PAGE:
At ev ry Word a Reputation dies The Battle of the Beaux and Belles by Aubrey BeardsleyOne of the wittiest poems ever written, The Rape of the Lock first published in 1712 makes good natured fun of a real life situation a 21 year old Baron, Lord Robert Petre, rudely snipped off of a lock of hair from Arabella Fermor, a lovely young lady of his acquaintance, without her consent Arabella was incensed the situation wasn t helped when Lord Petre went and married someone else the next year , and the fall out was causing a feud between their two prominent families Alexander Pope s friend John Caryll suggest that Pope write a humorous poem about the event, in the hope that it would help everyone involved to lighten up I m not sure he succeeded there, but this poem did make a lot of other people extremely happy.What dire Offence from am rous Causes springs, What mighty Contests rise from trivial Things, I sing This Verse to Caryll, Muse is duePope wrote a mock epic version of the story, with Arabella or Belle renamed as Belinda Say what strange Motive, Goddess could compelA well bred Lord to assault a gentle Belle Oh say what stranger Cause, yet unexplored,Could make a gentle Belle reject a Lord The poem follows the elaborate epic literary traditions of classics like The Iliad and Paradise Lost, but subverts them it has supernatural beings Bella s rather ineffective fairies , the arming of the heroine for war with clothing, jewelry, etc , a descent into the underworld, and an epic battle of the sexes where the heroine slays men with her eyes The juxtaposition between grand ideas and trivial concerns is delightful Whether the Nymph shall break Diana s Law, Or some frail China Jar receive a Flaw, Or stain her Honour, or her new Brocade, Forget her Pray rs, or miss a Masquerade, Or lose her Heart, or Necklace, at a Ball Rape, by the way, didn t have quite the meaning in the 1700s that it does now I remember my English professor talking about this, and Shmoop agrees Words are a lot like snowballs in that respect as they roll through history, they gather layers and layers of meanings In the 18th century, in Pope s day, rape also meant to carry away or take something from someone by force Rape did have a sexual connotation, but in no way as strongly as it does now By using it in the title as the verb to describe what happens to Belinda s hair, Pope is playing on both layers of meaning seizing something by force and personal violation.Reportedly Arabella Fermor was quite charmed with this poem until she realized or, likely, it was pointed out to her by friends that there are some rather risqu double entendres in the poem Oops.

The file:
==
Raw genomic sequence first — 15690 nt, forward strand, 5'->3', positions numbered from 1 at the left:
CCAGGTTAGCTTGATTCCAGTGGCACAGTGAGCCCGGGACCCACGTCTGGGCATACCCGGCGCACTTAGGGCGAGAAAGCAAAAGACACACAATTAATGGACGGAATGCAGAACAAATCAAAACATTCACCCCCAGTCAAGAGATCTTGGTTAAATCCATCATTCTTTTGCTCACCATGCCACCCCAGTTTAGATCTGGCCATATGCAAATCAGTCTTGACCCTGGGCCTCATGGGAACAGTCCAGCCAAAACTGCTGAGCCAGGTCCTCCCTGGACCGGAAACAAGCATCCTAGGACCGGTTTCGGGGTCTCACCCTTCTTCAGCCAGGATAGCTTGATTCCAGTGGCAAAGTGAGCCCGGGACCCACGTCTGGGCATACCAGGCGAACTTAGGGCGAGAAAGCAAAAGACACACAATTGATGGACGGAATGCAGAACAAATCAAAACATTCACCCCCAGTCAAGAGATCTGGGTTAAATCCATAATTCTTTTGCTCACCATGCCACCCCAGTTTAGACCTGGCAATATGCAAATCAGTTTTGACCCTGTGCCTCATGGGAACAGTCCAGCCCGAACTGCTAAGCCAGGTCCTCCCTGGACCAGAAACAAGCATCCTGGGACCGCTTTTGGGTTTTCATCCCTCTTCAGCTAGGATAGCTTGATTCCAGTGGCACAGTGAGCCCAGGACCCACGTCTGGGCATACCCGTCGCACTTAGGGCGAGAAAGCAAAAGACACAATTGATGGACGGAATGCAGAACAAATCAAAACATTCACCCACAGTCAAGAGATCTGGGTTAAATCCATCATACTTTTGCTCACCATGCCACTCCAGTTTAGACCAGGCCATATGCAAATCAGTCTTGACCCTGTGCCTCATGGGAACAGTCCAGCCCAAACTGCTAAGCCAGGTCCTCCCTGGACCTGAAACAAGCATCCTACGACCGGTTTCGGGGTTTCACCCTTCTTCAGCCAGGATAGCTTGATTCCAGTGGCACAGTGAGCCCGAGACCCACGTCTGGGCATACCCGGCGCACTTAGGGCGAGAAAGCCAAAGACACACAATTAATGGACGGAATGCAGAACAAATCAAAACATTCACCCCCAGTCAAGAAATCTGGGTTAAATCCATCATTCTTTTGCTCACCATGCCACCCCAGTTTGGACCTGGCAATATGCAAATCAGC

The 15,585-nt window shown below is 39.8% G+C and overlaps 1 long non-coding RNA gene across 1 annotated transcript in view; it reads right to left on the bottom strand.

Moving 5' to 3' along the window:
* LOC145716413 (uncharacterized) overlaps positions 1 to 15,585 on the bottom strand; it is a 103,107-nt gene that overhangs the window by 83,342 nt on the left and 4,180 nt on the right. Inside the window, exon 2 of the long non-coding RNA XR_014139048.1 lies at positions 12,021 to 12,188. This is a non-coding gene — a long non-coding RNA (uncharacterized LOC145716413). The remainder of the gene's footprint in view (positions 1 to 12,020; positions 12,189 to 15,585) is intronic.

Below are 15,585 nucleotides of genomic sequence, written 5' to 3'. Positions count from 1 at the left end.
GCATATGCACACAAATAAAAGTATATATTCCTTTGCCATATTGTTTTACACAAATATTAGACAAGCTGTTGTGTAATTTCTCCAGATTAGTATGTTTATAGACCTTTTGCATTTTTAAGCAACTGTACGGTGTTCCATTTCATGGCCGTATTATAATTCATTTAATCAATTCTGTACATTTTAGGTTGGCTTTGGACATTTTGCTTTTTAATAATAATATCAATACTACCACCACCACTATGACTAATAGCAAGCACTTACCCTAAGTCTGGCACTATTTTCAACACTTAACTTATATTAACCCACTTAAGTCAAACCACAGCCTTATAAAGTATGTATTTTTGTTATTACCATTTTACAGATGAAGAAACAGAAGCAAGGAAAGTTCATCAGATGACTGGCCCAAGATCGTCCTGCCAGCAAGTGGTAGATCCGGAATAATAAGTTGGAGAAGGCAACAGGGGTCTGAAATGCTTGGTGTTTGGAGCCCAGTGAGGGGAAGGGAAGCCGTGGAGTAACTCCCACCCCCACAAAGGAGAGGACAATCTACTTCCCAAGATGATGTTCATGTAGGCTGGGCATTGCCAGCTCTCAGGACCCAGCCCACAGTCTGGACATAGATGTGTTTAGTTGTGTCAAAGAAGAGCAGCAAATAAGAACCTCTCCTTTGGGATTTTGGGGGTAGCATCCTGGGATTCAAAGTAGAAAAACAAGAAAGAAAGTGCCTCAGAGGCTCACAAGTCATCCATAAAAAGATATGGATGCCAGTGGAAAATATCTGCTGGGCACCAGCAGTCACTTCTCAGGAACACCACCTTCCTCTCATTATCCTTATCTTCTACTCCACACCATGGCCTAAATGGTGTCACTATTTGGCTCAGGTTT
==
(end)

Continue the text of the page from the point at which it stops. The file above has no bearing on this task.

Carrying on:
4. says: